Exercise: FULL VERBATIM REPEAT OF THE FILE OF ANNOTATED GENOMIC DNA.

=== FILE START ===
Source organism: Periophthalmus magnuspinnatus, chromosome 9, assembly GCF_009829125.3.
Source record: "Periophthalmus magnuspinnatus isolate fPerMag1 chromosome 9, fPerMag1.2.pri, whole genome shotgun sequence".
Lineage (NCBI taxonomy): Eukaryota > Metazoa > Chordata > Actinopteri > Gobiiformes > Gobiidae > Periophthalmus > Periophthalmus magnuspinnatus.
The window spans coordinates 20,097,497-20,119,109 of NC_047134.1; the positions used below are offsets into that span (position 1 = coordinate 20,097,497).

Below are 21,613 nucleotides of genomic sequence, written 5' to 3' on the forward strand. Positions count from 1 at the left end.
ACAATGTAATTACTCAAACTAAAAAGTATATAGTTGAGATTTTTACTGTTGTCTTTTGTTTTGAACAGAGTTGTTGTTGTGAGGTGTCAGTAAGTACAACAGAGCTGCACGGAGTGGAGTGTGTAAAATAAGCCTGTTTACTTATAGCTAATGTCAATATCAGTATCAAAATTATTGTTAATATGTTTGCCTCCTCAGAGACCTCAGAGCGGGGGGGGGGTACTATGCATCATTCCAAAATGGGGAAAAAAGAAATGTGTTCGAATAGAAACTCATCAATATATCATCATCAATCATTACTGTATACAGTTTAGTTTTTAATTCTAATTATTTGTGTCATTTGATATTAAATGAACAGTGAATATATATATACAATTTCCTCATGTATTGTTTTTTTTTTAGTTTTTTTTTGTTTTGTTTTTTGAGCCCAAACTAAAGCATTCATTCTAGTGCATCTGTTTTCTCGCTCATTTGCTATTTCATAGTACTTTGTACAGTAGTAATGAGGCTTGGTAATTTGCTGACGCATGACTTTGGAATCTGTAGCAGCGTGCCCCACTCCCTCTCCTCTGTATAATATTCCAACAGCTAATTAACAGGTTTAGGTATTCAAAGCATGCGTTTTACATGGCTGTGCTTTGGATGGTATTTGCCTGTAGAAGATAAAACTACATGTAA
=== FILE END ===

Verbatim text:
Source organism: Periophthalmus magnuspinnatus, chromosome 9, assembly GCF_009829125.3.
Source record: "Periophthalmus magnuspinnatus isolate fPerMag1 chromosome 9, fPerMag1.2.pri, whole genome shotgun sequence".
Lineage (NCBI taxonomy): Eukaryota > Metazoa > Chordata > Actinopteri > Gobiiformes > Gobiidae > Periophthalmus > Periophthalmus magnuspinnatus.
The window spans coordinates 20,097,497-20,119,109 of NC_047134.1; the positions used below are offsets into that span (position 1 = coordinate 20,097,497).

Below are 21,613 nucleotides of genomic sequence, written 5' to 3' on the forward strand. Positions count from 1 at the left end.
ACAATGTAATTACTCAAACTAAAAAGTATATAGTTGAGATTTTTACTGTTGTCTTTTGTTTTGAACAGAGTTGTTGTTGTGAGGTGTCAGTAAGTACAACAGAGCTGCACGGAGTGGAGTGTGTAAAATAAGCCTGTTTACTTATAGCTAATGTCAATATCAGTATCAAAATTATTGTTAATATGTTTGCCTCCTCAGAGACCTCAGAGCGGGGGGGGGGTACTATGCATCATTCCAAAATGGGGAAAAAAGAAATGTGTTCGAATAGAAACTCATCAATATATCATCATCAATCATTACTGTATACAGTTTAGTTTTTAATTCTAATTATTTGTGTCATTTGATATTAAATGAACAGTGAATATATATATACAATTTCCTCATGTATTGTTTTTTTTTTAGTTTTTTTTTGTTTTGTTTTTTGAGCCCAAACTAAAGCATTCATTCTAGTGCATCTGTTTTCTCGCTCATTTGCTATTTCATAGTACTTTGTACAGTAGTAATGAGGCTTGGTAATTTGCTGACGCATGACTTTGGAATCTGTAGCAGCGTGCCCCACTCCCTCTCCTCTGTATAATATTCCAACAGCTAATTAACAGGTTTAGGTATTCAAAGCATGCGTTTTACATGGCTGTGCTTTGGATGGTATTTGCCTGTAGAAGATAAAACTACATGTAA